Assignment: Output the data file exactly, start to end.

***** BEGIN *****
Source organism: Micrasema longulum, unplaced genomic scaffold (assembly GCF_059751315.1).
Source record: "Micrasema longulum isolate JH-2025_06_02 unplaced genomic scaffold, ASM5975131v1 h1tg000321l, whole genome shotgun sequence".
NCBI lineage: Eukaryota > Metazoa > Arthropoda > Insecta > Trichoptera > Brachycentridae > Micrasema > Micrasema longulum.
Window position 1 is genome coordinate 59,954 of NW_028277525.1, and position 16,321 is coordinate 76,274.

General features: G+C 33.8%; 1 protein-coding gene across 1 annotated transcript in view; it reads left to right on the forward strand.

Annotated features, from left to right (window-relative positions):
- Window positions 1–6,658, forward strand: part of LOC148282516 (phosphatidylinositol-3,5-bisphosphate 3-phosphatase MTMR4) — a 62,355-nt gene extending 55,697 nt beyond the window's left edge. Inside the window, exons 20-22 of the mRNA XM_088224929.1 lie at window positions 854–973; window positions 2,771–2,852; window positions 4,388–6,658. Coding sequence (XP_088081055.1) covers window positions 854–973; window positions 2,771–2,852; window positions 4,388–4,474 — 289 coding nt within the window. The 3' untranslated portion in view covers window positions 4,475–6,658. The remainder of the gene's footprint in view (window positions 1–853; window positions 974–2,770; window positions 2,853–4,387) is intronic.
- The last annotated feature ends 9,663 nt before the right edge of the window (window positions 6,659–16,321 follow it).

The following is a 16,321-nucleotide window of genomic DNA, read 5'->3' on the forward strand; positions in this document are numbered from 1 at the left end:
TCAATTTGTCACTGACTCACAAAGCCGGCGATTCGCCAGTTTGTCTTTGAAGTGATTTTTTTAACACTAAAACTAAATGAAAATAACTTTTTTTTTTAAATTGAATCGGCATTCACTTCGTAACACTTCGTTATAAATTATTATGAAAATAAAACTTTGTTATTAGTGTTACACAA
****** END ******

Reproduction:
Source organism: Micrasema longulum, unplaced genomic scaffold (assembly GCF_059751315.1).
Source record: "Micrasema longulum isolate JH-2025_06_02 unplaced genomic scaffold, ASM5975131v1 h1tg000321l, whole genome shotgun sequence".
NCBI lineage: Eukaryota > Metazoa > Arthropoda > Insecta > Trichoptera > Brachycentridae > Micrasema > Micrasema longulum.
Window position 1 is genome coordinate 59,954 of NW_028277525.1, and position 16,321 is coordinate 76,274.

General features: G+C 33.8%; 1 protein-coding gene across 1 annotated transcript in view; it reads left to right on the forward strand.

Annotated features, from left to right (window-relative positions):
- Window positions 1–6,658, forward strand: part of LOC148282516 (phosphatidylinositol-3,5-bisphosphate 3-phosphatase MTMR4) — a 62,355-nt gene extending 55,697 nt beyond the window's left edge. Inside the window, exons 20-22 of the mRNA XM_088224929.1 lie at window positions 854–973; window positions 2,771–2,852; window positions 4,388–6,658. Coding sequence (XP_088081055.1) covers window positions 854–973; window positions 2,771–2,852; window positions 4,388–4,474 — 289 coding nt within the window. The 3' untranslated portion in view covers window positions 4,475–6,658. The remainder of the gene's footprint in view (window positions 1–853; window positions 974–2,770; window positions 2,853–4,387) is intronic.
- The last annotated feature ends 9,663 nt before the right edge of the window (window positions 6,659–16,321 follow it).

The following is a 16,321-nucleotide window of genomic DNA, read 5'->3' on the forward strand; positions in this document are numbered from 1 at the left end:
TCAATTTGTCACTGACTCACAAAGCCGGCGATTCGCCAGTTTGTCTTTGAAGTGATTTTTTTAACACTAAAACTAAATGAAAATAACTTTTTTTTTTAAATTGAATCGGCATTCACTTCGTAACACTTCGTTATAAATTATTATGAAAATAAAACTTTGTTATTAGTGTTACACAA